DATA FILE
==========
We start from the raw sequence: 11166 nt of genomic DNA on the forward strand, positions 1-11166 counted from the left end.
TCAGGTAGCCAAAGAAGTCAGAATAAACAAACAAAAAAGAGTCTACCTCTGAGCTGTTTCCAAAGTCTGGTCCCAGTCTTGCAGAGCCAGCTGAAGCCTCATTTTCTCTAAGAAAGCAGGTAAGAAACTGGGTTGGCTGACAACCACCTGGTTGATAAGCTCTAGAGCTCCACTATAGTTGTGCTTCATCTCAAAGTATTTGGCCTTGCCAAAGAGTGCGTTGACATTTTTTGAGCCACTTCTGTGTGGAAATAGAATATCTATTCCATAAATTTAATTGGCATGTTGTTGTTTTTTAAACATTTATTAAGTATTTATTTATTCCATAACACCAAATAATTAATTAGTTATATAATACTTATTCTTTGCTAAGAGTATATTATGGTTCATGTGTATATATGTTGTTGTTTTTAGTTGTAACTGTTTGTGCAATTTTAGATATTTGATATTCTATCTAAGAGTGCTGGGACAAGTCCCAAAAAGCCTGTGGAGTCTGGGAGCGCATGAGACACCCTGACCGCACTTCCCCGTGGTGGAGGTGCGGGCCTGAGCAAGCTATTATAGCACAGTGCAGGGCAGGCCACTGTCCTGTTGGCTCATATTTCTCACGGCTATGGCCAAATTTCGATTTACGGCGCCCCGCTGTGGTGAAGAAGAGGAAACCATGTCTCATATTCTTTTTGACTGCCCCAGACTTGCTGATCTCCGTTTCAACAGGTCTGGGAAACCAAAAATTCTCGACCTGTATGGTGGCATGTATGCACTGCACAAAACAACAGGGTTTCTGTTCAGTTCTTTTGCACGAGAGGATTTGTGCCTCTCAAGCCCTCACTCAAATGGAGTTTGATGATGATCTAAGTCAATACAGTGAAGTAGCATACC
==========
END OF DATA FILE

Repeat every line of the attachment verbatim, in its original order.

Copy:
We start from the raw sequence: 11166 nt of genomic DNA on the forward strand, positions 1-11166 counted from the left end.
TCAGGTAGCCAAAGAAGTCAGAATAAACAAACAAAAAAGAGTCTACCTCTGAGCTGTTTCCAAAGTCTGGTCCCAGTCTTGCAGAGCCAGCTGAAGCCTCATTTTCTCTAAGAAAGCAGGTAAGAAACTGGGTTGGCTGACAACCACCTGGTTGATAAGCTCTAGAGCTCCACTATAGTTGTGCTTCATCTCAAAGTATTTGGCCTTGCCAAAGAGTGCGTTGACATTTTTTGAGCCACTTCTGTGTGGAAATAGAATATCTATTCCATAAATTTAATTGGCATGTTGTTGTTTTTTAAACATTTATTAAGTATTTATTTATTCCATAACACCAAATAATTAATTAGTTATATAATACTTATTCTTTGCTAAGAGTATATTATGGTTCATGTGTATATATGTTGTTGTTTTTAGTTGTAACTGTTTGTGCAATTTTAGATATTTGATATTCTATCTAAGAGTGCTGGGACAAGTCCCAAAAAGCCTGTGGAGTCTGGGAGCGCATGAGACACCCTGACCGCACTTCCCCGTGGTGGAGGTGCGGGCCTGAGCAAGCTATTATAGCACAGTGCAGGGCAGGCCACTGTCCTGTTGGCTCATATTTCTCACGGCTATGGCCAAATTTCGATTTACGGCGCCCCGCTGTGGTGAAGAAGAGGAAACCATGTCTCATATTCTTTTTGACTGCCCCAGACTTGCTGATCTCCGTTTCAACAGGTCTGGGAAACCAAAAATTCTCGACCTGTATGGTGGCATGTATGCACTGCACAAAACAACAGGGTTTCTGTTCAGTTCTTTTGCACGAGAGGATTTGTGCCTCTCAAGCCCTCACTCAAATGGAGTTTGATGATGATCTAAGTCAATACAGTGAAGTAGCATACC